For instance, the line ‘He had leathery hands’ has just stimulated your sensory cortex in a way ‘he had rough hands’ can never hope to. Pop that first line in the middle of your favourite SF trilogy and the effect rises exponentially. The brain, it seems, doesn’t make much of a distinction between reading and actual doing. Words such as ‘lavender’, ‘coffee’ and ‘soap’ will similarly affect the sensory part of the brain, whereas ‘John grasped the object’ not only stimulates the motor cortex, but the part of it governing the action of grasping itself.

Want more? Well, your prospective reader’s ‘theory of mind’ is only so generous. Compare-

“Peter said that Paul believed that Mary liked chocolate”


“Peter said that Paul believed that Mary suggested Jane liked chocolate”

Evolution has gifted you with comprehending the former with relative ease. For the purposes of survival, the ability to visualise three mind-states is more than adequate. Add a fourth, however, and you suddenly have to engage in a different, more analytical, mode of thought. A fifth, and understanding drops by 60%. So, the protagonist of your epic suspecting the dragon fears the princess is more than acceptable. Anymore (and I’m looking at you here, Virginia Woolf), and you’re dealing in bad craft. Your reader will be flung from your prose-world like they’re in an ejector seat. Simple as.

Perhaps all of this is knowable enough through sheer writing instinct. Still, nice to have it verified. Yet elsewhere, neuroscience is answering one of literature’s greatest debates: Does reading improve our morality?

The answer seems to be ‘yes’ (but not always in the way we might think).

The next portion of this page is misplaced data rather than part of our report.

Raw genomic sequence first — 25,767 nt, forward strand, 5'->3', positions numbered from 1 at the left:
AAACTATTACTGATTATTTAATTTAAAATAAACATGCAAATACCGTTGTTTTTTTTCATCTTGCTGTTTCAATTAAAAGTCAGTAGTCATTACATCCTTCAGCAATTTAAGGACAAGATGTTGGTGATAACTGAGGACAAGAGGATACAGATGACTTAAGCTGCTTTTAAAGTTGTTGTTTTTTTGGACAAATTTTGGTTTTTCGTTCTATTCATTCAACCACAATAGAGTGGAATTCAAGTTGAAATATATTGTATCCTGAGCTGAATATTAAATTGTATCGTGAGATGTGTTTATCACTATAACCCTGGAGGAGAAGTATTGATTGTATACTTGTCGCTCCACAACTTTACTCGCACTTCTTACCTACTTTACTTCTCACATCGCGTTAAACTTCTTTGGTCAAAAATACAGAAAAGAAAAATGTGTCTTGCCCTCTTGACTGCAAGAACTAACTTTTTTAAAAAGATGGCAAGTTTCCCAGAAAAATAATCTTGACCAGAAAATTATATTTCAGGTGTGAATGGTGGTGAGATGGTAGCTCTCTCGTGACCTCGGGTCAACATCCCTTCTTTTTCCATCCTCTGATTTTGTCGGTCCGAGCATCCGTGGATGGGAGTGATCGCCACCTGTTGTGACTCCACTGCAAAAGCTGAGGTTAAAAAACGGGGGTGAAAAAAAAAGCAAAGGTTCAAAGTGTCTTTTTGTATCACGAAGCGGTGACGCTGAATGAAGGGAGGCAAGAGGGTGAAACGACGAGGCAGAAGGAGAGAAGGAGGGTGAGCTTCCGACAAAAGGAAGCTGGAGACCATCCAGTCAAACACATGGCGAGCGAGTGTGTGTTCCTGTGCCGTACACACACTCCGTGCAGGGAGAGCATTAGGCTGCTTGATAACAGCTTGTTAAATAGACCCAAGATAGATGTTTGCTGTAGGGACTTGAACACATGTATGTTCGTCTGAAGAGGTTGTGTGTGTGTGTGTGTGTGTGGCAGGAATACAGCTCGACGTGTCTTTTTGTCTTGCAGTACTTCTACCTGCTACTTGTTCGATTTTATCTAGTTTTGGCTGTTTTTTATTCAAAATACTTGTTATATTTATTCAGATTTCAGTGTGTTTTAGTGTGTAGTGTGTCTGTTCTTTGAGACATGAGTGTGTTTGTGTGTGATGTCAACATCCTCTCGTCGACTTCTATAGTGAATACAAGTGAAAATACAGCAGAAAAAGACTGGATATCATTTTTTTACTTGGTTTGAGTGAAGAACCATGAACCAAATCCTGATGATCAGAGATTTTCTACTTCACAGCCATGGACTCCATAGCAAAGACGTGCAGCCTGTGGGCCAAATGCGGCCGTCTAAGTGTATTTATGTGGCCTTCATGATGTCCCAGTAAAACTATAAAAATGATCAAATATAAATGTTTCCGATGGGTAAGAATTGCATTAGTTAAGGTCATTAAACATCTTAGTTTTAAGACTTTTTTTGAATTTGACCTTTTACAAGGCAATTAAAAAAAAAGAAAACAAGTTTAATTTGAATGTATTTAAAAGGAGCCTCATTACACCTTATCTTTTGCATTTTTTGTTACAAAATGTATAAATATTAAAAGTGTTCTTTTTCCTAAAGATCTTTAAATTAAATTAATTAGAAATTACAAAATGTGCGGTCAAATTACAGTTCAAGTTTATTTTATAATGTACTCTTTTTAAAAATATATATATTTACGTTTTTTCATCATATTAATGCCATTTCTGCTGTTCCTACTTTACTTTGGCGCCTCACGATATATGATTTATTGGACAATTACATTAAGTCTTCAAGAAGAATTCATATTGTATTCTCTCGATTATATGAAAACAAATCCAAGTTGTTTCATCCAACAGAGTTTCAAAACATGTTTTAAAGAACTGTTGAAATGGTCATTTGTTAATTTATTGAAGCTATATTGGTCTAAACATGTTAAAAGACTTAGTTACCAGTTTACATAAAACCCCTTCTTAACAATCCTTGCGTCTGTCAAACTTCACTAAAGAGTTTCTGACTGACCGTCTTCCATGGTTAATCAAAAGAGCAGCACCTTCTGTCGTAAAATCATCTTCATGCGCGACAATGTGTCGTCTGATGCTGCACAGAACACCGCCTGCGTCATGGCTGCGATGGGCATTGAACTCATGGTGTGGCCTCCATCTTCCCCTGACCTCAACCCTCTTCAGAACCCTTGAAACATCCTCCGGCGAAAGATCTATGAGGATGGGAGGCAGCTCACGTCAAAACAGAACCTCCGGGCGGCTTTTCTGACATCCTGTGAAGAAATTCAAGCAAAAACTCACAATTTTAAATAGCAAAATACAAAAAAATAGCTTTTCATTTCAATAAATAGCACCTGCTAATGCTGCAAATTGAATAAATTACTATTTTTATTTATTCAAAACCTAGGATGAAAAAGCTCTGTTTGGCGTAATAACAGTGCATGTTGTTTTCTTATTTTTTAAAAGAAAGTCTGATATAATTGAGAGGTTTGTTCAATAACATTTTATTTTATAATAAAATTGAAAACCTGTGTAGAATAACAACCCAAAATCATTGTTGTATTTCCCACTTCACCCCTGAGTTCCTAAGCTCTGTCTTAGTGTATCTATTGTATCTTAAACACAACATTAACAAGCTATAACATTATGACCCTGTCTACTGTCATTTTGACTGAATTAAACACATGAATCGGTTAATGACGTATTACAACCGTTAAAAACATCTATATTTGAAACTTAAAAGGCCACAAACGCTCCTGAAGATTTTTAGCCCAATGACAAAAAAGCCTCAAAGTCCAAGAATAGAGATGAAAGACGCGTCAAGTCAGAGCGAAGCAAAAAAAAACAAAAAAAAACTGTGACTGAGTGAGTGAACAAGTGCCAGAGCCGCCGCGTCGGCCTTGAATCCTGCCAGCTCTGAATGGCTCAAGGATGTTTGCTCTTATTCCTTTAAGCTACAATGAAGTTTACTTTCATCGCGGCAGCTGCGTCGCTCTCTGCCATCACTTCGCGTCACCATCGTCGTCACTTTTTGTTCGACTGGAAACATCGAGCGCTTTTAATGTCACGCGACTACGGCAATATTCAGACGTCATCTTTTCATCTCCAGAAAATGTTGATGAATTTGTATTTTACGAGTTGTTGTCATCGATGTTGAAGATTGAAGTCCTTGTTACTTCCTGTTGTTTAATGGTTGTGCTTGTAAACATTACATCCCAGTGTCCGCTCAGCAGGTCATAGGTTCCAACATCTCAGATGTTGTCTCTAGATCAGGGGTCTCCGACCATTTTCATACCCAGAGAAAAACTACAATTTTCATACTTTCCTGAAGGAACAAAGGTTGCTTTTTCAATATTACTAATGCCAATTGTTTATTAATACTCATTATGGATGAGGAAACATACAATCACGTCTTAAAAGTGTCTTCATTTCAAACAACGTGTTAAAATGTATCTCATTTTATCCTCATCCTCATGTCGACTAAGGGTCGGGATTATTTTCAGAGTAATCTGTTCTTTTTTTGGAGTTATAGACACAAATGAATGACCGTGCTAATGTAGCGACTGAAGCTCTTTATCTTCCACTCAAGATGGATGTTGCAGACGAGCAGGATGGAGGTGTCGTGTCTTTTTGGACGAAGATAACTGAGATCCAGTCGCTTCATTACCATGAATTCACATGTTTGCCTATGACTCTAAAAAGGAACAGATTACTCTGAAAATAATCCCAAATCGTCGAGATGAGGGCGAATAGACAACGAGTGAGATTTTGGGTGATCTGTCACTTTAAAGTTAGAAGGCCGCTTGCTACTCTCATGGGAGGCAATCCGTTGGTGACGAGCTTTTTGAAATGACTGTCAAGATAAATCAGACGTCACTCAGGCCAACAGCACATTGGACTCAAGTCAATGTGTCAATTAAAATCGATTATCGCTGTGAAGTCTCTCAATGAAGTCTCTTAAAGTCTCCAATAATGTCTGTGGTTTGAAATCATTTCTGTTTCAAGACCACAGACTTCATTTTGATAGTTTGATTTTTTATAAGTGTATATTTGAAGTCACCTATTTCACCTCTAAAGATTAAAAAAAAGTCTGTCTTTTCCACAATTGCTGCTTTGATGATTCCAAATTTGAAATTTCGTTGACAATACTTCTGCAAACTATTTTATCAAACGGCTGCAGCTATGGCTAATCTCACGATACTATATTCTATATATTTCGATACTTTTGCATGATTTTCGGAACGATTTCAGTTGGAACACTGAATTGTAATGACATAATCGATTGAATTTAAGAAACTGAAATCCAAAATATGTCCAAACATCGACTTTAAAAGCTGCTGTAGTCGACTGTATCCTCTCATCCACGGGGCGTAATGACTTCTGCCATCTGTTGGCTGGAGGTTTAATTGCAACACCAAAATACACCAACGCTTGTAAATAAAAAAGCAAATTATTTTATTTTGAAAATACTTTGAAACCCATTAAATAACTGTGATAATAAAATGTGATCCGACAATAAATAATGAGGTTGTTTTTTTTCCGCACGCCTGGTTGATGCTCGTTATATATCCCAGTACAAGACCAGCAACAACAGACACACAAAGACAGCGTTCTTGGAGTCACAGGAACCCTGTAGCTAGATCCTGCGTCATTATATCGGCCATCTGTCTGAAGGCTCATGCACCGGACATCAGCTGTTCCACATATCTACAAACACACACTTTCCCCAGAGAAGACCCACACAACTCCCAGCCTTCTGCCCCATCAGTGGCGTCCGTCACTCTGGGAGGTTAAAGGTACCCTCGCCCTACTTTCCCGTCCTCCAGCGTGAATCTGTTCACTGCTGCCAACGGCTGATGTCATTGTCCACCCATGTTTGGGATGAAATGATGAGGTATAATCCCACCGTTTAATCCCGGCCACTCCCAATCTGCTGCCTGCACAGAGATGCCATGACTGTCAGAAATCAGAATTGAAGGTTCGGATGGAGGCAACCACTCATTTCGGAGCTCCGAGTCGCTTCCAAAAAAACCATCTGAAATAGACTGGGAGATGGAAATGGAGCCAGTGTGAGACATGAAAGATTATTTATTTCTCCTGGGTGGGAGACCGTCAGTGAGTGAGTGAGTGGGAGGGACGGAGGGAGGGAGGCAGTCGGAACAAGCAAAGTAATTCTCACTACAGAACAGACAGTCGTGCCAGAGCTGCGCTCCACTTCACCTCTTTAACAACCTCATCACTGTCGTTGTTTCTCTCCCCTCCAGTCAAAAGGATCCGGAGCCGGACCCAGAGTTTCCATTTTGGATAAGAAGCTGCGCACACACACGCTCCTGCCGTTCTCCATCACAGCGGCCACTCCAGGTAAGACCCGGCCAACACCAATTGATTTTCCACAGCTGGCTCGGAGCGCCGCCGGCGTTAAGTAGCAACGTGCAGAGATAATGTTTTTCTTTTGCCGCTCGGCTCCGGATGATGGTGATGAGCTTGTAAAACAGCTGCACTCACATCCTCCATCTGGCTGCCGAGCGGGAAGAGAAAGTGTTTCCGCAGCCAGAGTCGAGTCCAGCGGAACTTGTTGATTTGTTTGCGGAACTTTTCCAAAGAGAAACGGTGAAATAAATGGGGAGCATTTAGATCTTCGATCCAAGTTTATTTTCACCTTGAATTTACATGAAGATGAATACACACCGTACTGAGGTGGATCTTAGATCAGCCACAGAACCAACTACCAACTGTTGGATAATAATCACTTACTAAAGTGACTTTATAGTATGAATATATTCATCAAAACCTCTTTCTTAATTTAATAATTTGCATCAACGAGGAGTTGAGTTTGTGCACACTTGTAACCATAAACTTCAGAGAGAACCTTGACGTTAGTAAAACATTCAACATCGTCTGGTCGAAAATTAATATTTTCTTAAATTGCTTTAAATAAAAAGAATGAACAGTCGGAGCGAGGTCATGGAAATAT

Dr. Oatley and Dr. Mar, in collaboration with several other scientists, reported in two studies, published in 2006 and 2009, that individuals who frequently read fiction seem to be better able to understand other people, empathize with them and see the world from their perspective. This relationship persisted even after the researchers accounted for the possibility that more empathetic individuals might prefer reading novels.
(New York Times, 2012)

See? The more you scribble, the more you’ll make the world a better place. Doesn’t matter what kind of scribbling, either. The empirical evidence suggests there are no ‘moral’ or ‘immoral’ reads, merely simulations for our brains to engage with and analyse. Presumably, a full and varied diet of fiction is preferable to one based solely on ‘true’ literature- something that flies in the face of our culture’s preconceptions.

I don’t know about you, but I’m ravenously hungry for these kinds of titbits. Ideally, I’d like someone far more qualified than me to contextualise it all into a neuroliterary guide to writing (I’m not sure ‘neuroliterature’ is even the correct term, which is a sign of just how threadbare matters are). Why is the writing industry—with all its guides, blogs and workshops—so sluggish in this regard? Even literary academia (not a place famed for its evidence-based approach, let’s face it) is beginning to grasp the matter. Why can’t we?

Fear of dissection, maybe. Suggest we scan a thousand reader’s brains so as to get a clearer picture of what The Great Gatsby (to give a blog-relevant example) actually does to us and the reaction, I suspect, would be one of visceral horror. Words like ‘crude’ and the ever-reliable ‘reductionist’ would fill the air (the latter being nonsense; if anything, we’d only be adding to matters). Many relish the fact that at the heart of writing lies that most overrated of things- a mystery.

There’s is nothing to be gained in preserving mystery. The craft of writing will be better off without it. I picture a future for writing that dispenses with mystery wherever it can, that embraces the astounding strides in thought-organ research. Ideally, a future where neuroimaging both miniaturises and becomes widespread, augmenting the craft of authors, critics, agents and publishing houses.
Picture Amazon book reviews of the twenty-thirties:Was this magnetoencephalograph useful to you?